By Marshall Ogen, Vice President of Business Strategy at CannabisBPO

Iwas recently having dinner with a group of friends at an industry conference. Somehow, we began discussing currency, specifically about people who draw or write on dollars. It sounds boring, but actually, what happened next was far from it. I had no idea about the incredible rabbit hole that we were about to head down.

One friend revealed that she collects $2 bills. We naturally shared that we each have small collections. Then, she opened her purse, removed a stack of $2 bills, and handed each of us a bill. You can imagine the scenario; after her presentation, we all handed the bills back. She told us to keep them. I asked, don’t you want to save this? When she said ‘no,’ I had a special feeling of gratitude and I wasn’t sure why. The bill in the photo is the actual one that she gave me.

It turns out, her collection of $2 bills was not designed like most to save, but rather to spend them for a specific reason, or give them to a specific person; that I’ll share in a bit.

This sparked a great exchange about the history of the two-dollar bill and its cultural significance. I also learned the $2 bill is given as a gift of luck in celebration of the Chinese New Year in America. The $2 bill truly spawned a fascinating conversation.

So why does she collect, and then spend a bill that most people save? The majority of $2 bills in circulation were printed from 1976 and beyond. The monetary value of the bill is $2. The collector value of the bill from this era is also worth $2.

Think about it, the $2 bills are still legal tender, they are worth exactly what they say they are worth. Although it may seem like you have something special it is not, in terms of financial currency.

However, the emotional currency of this bill is very high. We treasure it, hoard it and now I can say I’ve discussed it over dinner and have written about it. So why does she give them out? It’s obvious if you think about it, it makes people feel special. They remember the person who gave it to them, they keep it or are very deliberate how and when they part with it. There is a sense of loyalty.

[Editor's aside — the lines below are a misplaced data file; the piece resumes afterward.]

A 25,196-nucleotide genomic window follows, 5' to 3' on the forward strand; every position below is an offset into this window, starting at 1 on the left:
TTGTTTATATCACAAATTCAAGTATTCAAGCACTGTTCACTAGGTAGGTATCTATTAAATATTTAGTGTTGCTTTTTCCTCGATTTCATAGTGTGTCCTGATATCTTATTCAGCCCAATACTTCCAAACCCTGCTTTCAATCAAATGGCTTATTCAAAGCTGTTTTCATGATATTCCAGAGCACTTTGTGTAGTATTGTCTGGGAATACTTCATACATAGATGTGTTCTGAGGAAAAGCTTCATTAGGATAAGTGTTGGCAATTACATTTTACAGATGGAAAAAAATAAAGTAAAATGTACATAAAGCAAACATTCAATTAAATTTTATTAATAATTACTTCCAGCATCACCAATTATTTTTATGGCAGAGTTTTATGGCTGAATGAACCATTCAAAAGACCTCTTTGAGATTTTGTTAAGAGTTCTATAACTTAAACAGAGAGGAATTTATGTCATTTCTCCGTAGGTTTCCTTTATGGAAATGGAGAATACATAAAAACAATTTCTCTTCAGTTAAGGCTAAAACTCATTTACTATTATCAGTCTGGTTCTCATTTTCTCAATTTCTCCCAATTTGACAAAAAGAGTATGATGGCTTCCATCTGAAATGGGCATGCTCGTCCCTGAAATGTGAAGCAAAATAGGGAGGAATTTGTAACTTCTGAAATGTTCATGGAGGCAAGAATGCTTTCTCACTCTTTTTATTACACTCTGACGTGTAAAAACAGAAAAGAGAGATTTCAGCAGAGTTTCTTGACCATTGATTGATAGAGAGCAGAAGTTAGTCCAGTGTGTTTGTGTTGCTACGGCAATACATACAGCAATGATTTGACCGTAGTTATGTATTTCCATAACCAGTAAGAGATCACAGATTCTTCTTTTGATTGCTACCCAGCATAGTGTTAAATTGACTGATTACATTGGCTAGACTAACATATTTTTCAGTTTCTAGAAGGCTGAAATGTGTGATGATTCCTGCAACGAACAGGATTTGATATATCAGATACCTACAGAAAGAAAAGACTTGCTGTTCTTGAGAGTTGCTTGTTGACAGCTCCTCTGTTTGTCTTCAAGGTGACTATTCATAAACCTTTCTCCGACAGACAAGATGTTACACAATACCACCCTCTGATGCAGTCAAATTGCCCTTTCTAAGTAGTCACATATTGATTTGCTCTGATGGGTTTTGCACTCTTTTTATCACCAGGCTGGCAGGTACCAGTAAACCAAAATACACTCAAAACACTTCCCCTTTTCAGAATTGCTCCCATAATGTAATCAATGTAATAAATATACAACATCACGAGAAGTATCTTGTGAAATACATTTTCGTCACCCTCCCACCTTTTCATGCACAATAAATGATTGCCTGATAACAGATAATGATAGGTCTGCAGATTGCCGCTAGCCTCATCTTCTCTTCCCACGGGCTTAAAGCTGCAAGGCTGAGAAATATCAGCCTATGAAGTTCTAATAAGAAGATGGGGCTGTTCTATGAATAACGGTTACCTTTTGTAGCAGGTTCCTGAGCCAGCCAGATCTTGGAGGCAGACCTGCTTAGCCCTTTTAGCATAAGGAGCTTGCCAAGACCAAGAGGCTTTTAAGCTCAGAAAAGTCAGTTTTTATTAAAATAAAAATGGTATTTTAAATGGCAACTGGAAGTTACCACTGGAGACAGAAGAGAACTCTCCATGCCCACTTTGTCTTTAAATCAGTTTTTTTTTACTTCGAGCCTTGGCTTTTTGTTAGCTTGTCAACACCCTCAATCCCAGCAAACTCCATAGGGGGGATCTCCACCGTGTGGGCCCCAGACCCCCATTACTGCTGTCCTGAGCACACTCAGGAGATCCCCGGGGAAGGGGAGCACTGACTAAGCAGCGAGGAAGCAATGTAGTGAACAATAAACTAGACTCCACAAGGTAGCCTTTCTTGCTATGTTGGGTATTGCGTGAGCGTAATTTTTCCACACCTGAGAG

I watched one of us use their new $2 bill to tip hotel doorman. You would have thought the doorman just received a $20 tip because the emotional currency of the tender is high. This entire situation was a great allegory for best in class customer engagement.
Servicing a client with appropriate information and protocol is the lowest bar in customer engagement. The real magic in a customer journey is making the interaction positive regardless if you can meet their needs or not. In the net promoter world, you want to move them to promoters, or worst case neutral versus a detractor. At CannabisBPO, and our sister companies PharmaCentra and Concentra Solutions we have a core value for both our internal and external communications. Our prime directive (yes, think Star Trek) is “Every Interaction is a Positive Interaction.”

The $2 bill captures this. Think about it this way. It spawned a conversation, a blog, several smiles, and in the process, I was educated. If your customer engagement results in an educated, smiling customer who wants to share your story, that’s a huge win. Multiply this concept across your enterprise and your organization becomes the best in class customer engagement specialist.

If your organization doesn’t have a defined customer engagement plan, then your employees are probably transactional and as a result, so are your clients. Find out what makes your clients feel special, and drive actionable, measurable, and realistic ways to incorporate them into your company ethos.

Sticky and loyal customers drive more revenue. Take that found revenue and invest in your own stack of emotional $2 bills. Your customers and employees will thank you.

CannabisBPO is a specialty provider of contact center services for the cannabis industry. With locations in Canada and the US, the company offers outbound and inbound contact center services in a 24/7 setting. The company’s core service channels are text, email, mail, phone, chat and social media for customer service, sales, and technical support projects. CannabisBPO helps cannabis companies drive revenue and mitigate risks. For more information, visit Follow us on Facebook, Instagram, LinkedIn, and Twitter.

Marshall Ogen is the VP of Business Strategy for CannabisBPO and has over 25 years of experience in outsourced contact centers, quality assurance, having consulted with many of the world’s most recognizable brands to ensure successful customer engagement activities. He is a strategic advisor to the New Jersey CannaBusiness Association, a member of the National Cannabis Industry Association (NCIA) Marketing and Advertising Committee and the co-chair of the Mid-Atlantic Professional Association of Customer Experience (PACE).